The Scuderie del Quirinale in Rome is more than just a museum. It’s an architectural gem with an historic past all of its own. What’s more, the museum acts as an institution focused on education. Here visitors not only get to see some of the world’s masterpieces, but learn about arts appreciation in general. In this article, we look at what’s on the walls at the Scuderie del Quirinale, as well as what’s behind them!
More Than a Museum
Also known as the Papal Stables, the Scuderie del Quirinale was a simplistic building in the early 18th century. It was renovated and developed into the complex we see today in 1732 after ten years of construction. Pope Innocent XIII commissioned its development, but unfortunately passed before its completion. The Scuderie served as working stables up until 1938, after which it was converted to accommodate parking. Today, the Scuderie functions as a stunning museum, renovated by renowned Italian architect, Gae Aulenti.
The building is neighboured by two other structures on Monte Cavallo (Horse Hill), as the piazza is nicknamed. These adjacent palaces are the Palazzo della Consulta and the Palazzo del Quirinale. It’s here you’ll find the Italian Republic’s official presidential residence, and the Constitutional Court, respectively.
Must-See Attractions at the Scuderie del Quirinale
Within and around this gem, numerous must-see sights besides the art on display are available. The Scuderie and its counterparts, for example, surround the famous statues of Castor and Pollux, the Roman Dioscuri (horse tamers). These massive statues are installed on either side of an obelisk, sourced from the nearby Mausoleum of Augustus.
The Scuderie del Quirinale itself covers 3,000m² over seven floors. It overlooks the Colonna gardens, which lay on top of the remains of the great Roman Temple of Serapide. Some of this temple remains intact, and can still be seen and explored. You definitely won’t want to miss the Great Window, an addition owed to Gae Aulenti’s renovation. As Monte Cavallo is the tallest of Rome’s Seven Hills, the Great Window provides visitors with a jaw dropping 180° view of the city. You will be able to spot the Victor Emanuel Monument in Piazza Venezia, Monte Mario and the Pincio Hills, the many rooftops of Rome’s city centre, and even Saint Peter’s Basilica in the distance.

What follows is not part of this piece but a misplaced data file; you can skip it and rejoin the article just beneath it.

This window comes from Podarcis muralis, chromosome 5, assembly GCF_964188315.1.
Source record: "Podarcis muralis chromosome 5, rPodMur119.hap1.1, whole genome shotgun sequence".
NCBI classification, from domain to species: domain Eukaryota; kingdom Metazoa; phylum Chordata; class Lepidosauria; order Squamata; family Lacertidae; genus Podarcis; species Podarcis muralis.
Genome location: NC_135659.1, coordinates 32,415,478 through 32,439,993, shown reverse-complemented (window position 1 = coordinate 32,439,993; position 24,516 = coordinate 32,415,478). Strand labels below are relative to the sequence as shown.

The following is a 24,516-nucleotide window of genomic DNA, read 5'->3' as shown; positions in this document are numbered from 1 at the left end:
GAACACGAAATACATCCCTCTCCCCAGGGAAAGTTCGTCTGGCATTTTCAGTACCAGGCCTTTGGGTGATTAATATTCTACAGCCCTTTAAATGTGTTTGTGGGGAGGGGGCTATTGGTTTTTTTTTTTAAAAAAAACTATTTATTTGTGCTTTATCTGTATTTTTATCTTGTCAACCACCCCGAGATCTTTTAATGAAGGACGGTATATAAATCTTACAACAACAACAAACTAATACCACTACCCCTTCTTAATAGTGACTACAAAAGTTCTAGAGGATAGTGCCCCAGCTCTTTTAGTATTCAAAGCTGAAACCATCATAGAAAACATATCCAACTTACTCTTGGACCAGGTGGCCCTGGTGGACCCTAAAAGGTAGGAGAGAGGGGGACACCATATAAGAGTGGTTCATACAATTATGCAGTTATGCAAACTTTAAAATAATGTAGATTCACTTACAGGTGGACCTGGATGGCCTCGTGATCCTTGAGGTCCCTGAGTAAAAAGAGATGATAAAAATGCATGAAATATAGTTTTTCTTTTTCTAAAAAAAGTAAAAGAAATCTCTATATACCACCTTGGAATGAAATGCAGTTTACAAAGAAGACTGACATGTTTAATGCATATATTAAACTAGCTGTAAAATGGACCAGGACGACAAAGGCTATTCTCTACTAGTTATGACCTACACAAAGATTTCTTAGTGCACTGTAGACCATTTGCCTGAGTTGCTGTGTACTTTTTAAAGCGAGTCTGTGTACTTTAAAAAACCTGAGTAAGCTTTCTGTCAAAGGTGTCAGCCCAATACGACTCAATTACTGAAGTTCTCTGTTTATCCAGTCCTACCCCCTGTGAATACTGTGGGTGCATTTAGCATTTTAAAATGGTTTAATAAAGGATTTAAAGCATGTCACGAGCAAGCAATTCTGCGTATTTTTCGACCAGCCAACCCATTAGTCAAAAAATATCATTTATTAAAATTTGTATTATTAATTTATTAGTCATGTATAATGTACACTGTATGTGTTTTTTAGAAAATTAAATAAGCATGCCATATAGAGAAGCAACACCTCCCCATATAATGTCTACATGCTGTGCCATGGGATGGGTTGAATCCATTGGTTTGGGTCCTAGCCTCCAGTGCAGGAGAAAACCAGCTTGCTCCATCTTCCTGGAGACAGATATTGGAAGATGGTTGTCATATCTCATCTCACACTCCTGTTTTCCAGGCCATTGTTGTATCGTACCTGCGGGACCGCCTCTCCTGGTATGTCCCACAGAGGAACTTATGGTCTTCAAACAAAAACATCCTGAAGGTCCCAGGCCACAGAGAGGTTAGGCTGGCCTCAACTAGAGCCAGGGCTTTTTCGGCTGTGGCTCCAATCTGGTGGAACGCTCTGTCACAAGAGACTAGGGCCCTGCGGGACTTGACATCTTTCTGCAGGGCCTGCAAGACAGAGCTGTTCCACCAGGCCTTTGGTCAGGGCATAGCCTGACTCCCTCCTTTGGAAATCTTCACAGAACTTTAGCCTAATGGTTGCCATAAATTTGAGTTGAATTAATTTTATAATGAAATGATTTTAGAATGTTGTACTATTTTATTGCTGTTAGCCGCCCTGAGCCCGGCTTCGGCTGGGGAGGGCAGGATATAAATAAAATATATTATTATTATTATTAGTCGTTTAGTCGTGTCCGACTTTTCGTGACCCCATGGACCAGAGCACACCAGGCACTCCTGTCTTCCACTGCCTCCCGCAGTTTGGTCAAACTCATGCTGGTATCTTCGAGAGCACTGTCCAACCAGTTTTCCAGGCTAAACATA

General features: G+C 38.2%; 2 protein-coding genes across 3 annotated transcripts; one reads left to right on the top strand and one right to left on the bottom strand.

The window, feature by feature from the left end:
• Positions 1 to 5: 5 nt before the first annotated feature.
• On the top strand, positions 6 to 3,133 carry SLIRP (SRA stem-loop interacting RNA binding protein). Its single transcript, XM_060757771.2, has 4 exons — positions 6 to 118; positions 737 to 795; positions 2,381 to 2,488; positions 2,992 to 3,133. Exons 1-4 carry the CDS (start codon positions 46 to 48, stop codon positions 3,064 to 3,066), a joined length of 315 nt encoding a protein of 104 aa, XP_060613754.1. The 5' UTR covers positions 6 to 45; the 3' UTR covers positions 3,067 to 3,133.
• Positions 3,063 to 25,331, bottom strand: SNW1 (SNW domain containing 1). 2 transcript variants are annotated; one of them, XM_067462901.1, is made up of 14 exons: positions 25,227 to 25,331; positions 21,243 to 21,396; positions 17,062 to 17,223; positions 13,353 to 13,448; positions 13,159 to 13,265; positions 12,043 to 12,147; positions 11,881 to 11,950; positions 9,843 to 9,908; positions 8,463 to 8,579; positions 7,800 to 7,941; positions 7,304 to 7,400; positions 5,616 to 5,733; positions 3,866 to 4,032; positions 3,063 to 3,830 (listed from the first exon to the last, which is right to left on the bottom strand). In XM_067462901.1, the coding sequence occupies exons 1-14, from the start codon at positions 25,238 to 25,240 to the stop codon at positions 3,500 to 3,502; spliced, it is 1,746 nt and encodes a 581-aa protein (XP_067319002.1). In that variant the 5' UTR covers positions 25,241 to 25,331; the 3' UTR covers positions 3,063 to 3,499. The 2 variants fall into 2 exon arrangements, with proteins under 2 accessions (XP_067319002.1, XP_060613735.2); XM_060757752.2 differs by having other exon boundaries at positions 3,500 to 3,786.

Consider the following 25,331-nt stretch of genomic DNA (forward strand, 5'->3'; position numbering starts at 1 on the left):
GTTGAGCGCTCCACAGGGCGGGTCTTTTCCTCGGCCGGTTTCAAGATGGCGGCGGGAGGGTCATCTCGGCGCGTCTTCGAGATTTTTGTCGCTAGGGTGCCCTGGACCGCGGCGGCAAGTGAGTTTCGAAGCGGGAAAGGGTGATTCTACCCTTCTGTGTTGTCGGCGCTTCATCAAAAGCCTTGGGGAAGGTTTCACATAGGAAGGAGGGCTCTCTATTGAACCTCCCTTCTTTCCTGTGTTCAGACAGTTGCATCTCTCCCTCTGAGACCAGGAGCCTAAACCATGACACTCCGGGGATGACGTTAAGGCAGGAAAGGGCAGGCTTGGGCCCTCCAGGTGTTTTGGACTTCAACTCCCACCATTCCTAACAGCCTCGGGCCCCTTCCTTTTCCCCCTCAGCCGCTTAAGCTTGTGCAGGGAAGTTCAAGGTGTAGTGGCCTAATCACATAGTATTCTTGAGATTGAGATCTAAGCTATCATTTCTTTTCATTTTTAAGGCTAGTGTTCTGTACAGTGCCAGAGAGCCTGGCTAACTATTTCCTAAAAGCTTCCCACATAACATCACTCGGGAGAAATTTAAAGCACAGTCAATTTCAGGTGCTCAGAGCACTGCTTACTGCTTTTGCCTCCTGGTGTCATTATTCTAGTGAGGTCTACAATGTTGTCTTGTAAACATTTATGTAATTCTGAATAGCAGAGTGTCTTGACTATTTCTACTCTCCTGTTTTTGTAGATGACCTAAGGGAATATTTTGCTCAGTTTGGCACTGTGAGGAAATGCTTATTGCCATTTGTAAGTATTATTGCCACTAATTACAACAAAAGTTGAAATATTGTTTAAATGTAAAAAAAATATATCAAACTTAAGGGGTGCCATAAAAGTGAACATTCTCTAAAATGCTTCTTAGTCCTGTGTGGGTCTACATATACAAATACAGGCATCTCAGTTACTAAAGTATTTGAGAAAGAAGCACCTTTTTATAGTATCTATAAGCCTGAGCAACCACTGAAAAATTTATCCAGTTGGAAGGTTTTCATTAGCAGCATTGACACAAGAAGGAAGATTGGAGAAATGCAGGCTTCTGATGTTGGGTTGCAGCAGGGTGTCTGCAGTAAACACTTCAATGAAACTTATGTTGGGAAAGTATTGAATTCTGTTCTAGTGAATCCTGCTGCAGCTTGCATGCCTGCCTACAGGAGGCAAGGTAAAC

The renovation of the Scuderie del Quirinale has allowed the city of Rome to recover a veritable architectural treasure, and puts to strategic use a structure that, thanks to its history and design, represents an exhibition space of inestimable worth. In the 18 years of its role as a museum, the Scuderie has developed an extensive arts program aimed at promoting appreciation of the arts and world history, and making the world’s masterpieces available to all.
From their first exhibition of a collection from the world famous Hermitage in Saint Petersburg, to their presentation of the works of Vermeer, Botticelli and Tiziano, the museum has always maintained a standard of excellence. This season saw the exhibition of paintings and sculptures from the royal Spanish collection – “From Caravaggio to Bernini” – which contained 17th century masterpieces from the likes of Guercino, Bernini and Velázquez. The exhibition consisted of works which are rarely accessible to the public. These included Bernini’s Crucifix and Caravaggio’s Salome.
Accessible Art for All
The museum’s facilities are exceptional. Besides the cafeteria, bookstore, and gift shop, guided tours are available via professional guides or the museum’s WebAround app. One can also arrange private tours, viewings and buffets after hours. The Scuderie del Quirinale also offers tactile books representing the art on display for the visually impaired, as well as art workshops for adults and children. This is rather in line with their mandate to promotes access to the masterpieces of history’s great artists for all, and to create interest within the wider public.
Sunday – Thursday: 10am to 8pm
Friday – Saturday: 10am to 10.30pm
Address: Via XXIV Maggio 16, Rome
Tel.: +39 06 3996 7500
If you liked this article, be sure to read: Peggy Guggenheim Collection , An Interview with the Italian Artist, Cameron Platter, The Egyptian Museum of Turin